Lance Reddick, is the man who can do anything. He’s been in a range of acting positions from comedic roles like the hilarious yet tyrannical Christian DeVille from Comedy Central’s Corporate to dramatic roles as commanding officer Irvin Irving on the crime television series, Bosch. His smooth distinctive voice has made many appearances in video games, animated shows, and of course his classical music. In this interview Lance gives us insight as to what it’s like to be an artist involved with acting and music. Despite his setbacks, Lance is a man dedicated to his craft and a wonderful talented human being.
Cliché: What has your experience been like working on Bosch and Corporate?
Lance Reddick: It’s been great on both accounts. Obviously they are different experiences because the genre, style and characters are so different. But it’s been great to go from playing Irving, who is so understated, and Christian, who is such a maniac.
How do you handle the switches from working on a drama to a comedy?
Well, in some ways it’s more about the character and the tone of the show than the genre per say. It’s all about finding the truth of who the person is physically, psychologically and rhythmically. Part of what makes Christian so funny is he takes himself so seriously, and he’s fearless in his extreme point of view. In his mind, he is never wrong. Being wrong is for other people.
What have been some of your favorite experiences in your career? Who’s been your favorite character to play?
My favorite experiences have always been working with great people when everybody is committed to doing the best work possible, supporting everyone else to do their best work, as opposed to egos addicted to being the center of attention. Highlights for me have been The Wire, Bosch, John Wick, American Horror Story, and Corporate.
As far as my favorite character to play, I don’t have one. I’ve loved too many of them – although I must say Papa Legba in American Horror Story was so completely different from anything I’ve ever done that it was fantastic, and getting to work with Angela Bassett, Jessica Lange, and Kathy Bates (one of my idols) feels like a once in a lifetime kind of experience – almost surreal.
Before getting into acting you studied music, and you released an album back in 2007. Do you still try to focus on music in your life?
Off and on. It has been on my mind a lot lately. I was trying to make more time to write and compose after we wrapped season four of BOSCH, but my acting plate has been so full this year, it’s been very difficult to make the time. But it’s still a major part of who I feel I am, and it’s an outlet for my creativity that acting will never satisfy.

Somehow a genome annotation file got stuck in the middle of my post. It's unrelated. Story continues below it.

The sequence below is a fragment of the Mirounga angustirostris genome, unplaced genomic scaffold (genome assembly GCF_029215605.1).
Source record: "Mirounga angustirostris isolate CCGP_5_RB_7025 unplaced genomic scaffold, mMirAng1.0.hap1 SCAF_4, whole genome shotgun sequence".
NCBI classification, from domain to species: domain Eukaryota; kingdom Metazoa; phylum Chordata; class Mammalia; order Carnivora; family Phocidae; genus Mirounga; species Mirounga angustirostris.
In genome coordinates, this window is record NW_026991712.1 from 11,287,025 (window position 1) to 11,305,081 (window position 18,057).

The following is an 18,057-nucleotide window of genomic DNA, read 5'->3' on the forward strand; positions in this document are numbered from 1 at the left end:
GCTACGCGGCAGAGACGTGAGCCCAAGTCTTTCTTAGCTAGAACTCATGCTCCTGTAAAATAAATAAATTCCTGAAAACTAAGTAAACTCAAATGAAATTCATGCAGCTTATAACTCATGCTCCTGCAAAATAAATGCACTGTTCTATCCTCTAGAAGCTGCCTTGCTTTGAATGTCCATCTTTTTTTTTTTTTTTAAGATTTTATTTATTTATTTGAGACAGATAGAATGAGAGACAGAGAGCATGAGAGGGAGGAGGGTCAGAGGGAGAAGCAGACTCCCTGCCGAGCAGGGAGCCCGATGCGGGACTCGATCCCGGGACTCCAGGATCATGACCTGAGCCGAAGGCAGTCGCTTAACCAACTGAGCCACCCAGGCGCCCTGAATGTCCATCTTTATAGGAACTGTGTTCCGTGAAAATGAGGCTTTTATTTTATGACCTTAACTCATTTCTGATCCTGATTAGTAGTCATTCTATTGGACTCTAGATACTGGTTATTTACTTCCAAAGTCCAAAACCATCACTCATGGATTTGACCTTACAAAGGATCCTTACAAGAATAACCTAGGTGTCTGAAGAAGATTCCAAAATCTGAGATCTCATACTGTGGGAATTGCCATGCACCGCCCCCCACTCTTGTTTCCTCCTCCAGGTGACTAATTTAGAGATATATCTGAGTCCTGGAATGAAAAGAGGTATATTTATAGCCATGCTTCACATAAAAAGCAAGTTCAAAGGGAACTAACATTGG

How did you get involved with voice acting? What’s that experience like compared to acting on screen?
Well, I think that voice acting for me really started with doing commercials, and then moved into video games and then story form animation. For me the biggest difference between voice acting and on screen acting is how much more input you expect and need from the director to guide your performance in voice acting, particularly in video games.
What is the most important thing you’ve taken away from your career so far?
If by that question you mean what have I learned about life or myself, I would have to say that consistent hard work pays off. But, it’s has to be the right kind of hard work, and it has to be on two levels at once – artistic and business. The business part was the hardest thing for me to wrap my head around, and took a very long time, because I just didn’t want to think about it. I just wanted to create and let other people worry about that other stuff. But realizing that the buck stops with me if I don’t want to be a victim of other people’s actions and choices means a constant battle with yourself about the standards for both the quality of the work you do and the quality of the work you are able to have to do, which often means holding other people accountable to their commitments to you as well. For artists, that’s really hard because we want to be liked and we want to focus 100% on our art.
What has been one of the biggest challenges you’ve had to overcome?
The biggest challenge hands down has been race. Spending so much time waiting around for the “black” or “ethnic” roles, so there were just rarely leads to even audition for. And then as the 90’s and early 2000’s progressed watching rappers and stand up comedians being pushed ahead of the line in front of trained actors of color, it was really disgusting and disheartening. And then of course the next trend was to promote train theatre actors from England, instead of those here, claiming it’s because they are better trained after spending so much time not giving a damn how well trained American actors of color were…well… Anyway, that’s my experience.
Is there anything left that you haven’t done in your career that you still want to try?
Plenty. Don’t get me wrong, I have been really fortunate, and almost can’t believe how great my career is right at this moment.
But since you ask, my bucket list left to achieve would be to star on Broadway, to be the lead of my own television series, to win an Oscar, and to do a movie with Meryl Streep.
(Oh, and to cure cancer and be the first man on Mars… 😉 )
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Lance Reddick Gives us his Experience as an Artist: Featured Image Credit: Storm Santos, Groomer: Blondie for Exclusive Artists Using MAC Cosmetics